See you at the Obama rally, if I’m up that late

Just got a call from Inez Tenenbaum, because I had called her, and then I had to think why, and then I realized it was because some guys (chaps? blokes?) from the BBC were leaving my office after interviewing me, and they asked where the Obama people would be gathering tomorrow night, and I said I’d call somebody who would know. But she hadn’t answered.

That’s because she was at an Obama rally up at Clemson, which was over when she called back at 5:23, so I asked how it had gone. Great, she said — really cold, but a good turnout and plenty of charged-up people. "Oh, there goes a lady with an Obama T-shirt and two little babies!" I’m guessing you had to be there.

Anyway, she and Obama and everybody else were going to Florence next, to have another "Stand for Change" rally, before leaving there and coming to Columbia for the final rally of the night, around 10:45. I told her I’d like to catch it, but the last couple of weeks had taken their toll on my 54-year-old self, and I just don’t think I can do a rally that late.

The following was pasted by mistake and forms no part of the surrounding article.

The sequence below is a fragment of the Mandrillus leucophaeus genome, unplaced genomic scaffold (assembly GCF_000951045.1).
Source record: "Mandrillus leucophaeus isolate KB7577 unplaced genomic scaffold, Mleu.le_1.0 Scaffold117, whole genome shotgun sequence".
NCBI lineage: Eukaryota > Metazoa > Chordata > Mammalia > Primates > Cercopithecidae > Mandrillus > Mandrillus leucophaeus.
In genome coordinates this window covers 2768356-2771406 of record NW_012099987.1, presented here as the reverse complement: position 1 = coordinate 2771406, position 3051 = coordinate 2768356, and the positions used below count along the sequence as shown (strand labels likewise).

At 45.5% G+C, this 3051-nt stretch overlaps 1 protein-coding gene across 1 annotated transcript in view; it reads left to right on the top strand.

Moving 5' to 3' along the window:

Oh, but you have to! she insisted. She says it’s fantastic, that in all her years of politics she’s never seen anything like it. As she put it, you just say you’re having a rally, and 4,000 people show up. Then you say you’re having another just like it somewhere across the state, and it happens all over again.

Obviously, the Obama camp is pretty pumped up on Primary Eve. I’ll see if I can make it. If you do the same, maybe I’ll see you. This one will be at the Koger Center. I asked Inez if she thought it would start on time, and she expressed confidence that it would — got to make the 11 o’clock TV news, you know.

Oh, yeah, I found out where they’re gathering Saturday night — at the Columbia Metropolitan Convention Center in the Vista.

One thought on “See you at the Obama rally, if I’m up that late

  1. francine

    Whose Stimulus Makes the Grade?
    One of the benefits of an extended presidential campaign is that it presents real-world tests for candidates. Some take the form of pop quizzes assessing contenders’ instincts in a crisis. Others are more like take-home exams — the latest, and perhaps most revealing, being competing plans for an economic stimulus.
    George W. Bush: B-minus.
    Barack Obama: A-minus.
    John Edwards: B-minus.
    Hillary Clinton: C-plus.


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